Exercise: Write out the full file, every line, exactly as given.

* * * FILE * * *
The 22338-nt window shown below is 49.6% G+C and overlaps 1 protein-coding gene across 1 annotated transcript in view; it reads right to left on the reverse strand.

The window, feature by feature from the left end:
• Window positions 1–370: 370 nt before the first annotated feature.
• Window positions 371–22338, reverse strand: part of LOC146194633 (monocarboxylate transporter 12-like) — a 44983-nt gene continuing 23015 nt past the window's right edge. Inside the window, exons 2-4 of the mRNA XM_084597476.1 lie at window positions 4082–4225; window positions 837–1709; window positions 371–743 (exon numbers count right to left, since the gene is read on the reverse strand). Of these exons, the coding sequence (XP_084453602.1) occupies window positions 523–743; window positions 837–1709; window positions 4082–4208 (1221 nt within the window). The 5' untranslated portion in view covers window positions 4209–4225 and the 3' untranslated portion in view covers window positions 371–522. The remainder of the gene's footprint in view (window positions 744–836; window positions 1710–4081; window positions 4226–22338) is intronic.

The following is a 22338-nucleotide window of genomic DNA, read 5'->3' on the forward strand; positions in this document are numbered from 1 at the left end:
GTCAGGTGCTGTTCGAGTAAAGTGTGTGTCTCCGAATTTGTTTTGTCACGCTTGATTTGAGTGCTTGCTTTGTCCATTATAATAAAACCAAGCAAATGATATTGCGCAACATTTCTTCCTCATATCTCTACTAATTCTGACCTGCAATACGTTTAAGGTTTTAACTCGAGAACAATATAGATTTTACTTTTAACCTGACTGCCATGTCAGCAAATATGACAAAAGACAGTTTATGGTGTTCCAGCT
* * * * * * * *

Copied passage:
The 22338-nt window shown below is 49.6% G+C and overlaps 1 protein-coding gene across 1 annotated transcript in view; it reads right to left on the reverse strand.

The window, feature by feature from the left end:
• Window positions 1–370: 370 nt before the first annotated feature.
• Window positions 371–22338, reverse strand: part of LOC146194633 (monocarboxylate transporter 12-like) — a 44983-nt gene continuing 23015 nt past the window's right edge. Inside the window, exons 2-4 of the mRNA XM_084597476.1 lie at window positions 4082–4225; window positions 837–1709; window positions 371–743 (exon numbers count right to left, since the gene is read on the reverse strand). Of these exons, the coding sequence (XP_084453602.1) occupies window positions 523–743; window positions 837–1709; window positions 4082–4208 (1221 nt within the window). The 5' untranslated portion in view covers window positions 4209–4225 and the 3' untranslated portion in view covers window positions 371–522. The remainder of the gene's footprint in view (window positions 744–836; window positions 1710–4081; window positions 4226–22338) is intronic.

The following is a 22338-nucleotide window of genomic DNA, read 5'->3' on the forward strand; positions in this document are numbered from 1 at the left end:
GTCAGGTGCTGTTCGAGTAAAGTGTGTGTCTCCGAATTTGTTTTGTCACGCTTGATTTGAGTGCTTGCTTTGTCCATTATAATAAAACCAAGCAAATGATATTGCGCAACATTTCTTCCTCATATCTCTACTAATTCTGACCTGCAATACGTTTAAGGTTTTAACTCGAGAACAATATAGATTTTACTTTTAACCTGACTGCCATGTCAGCAAATATGACAAAAGACAGTTTATGGTGTTCCAGCT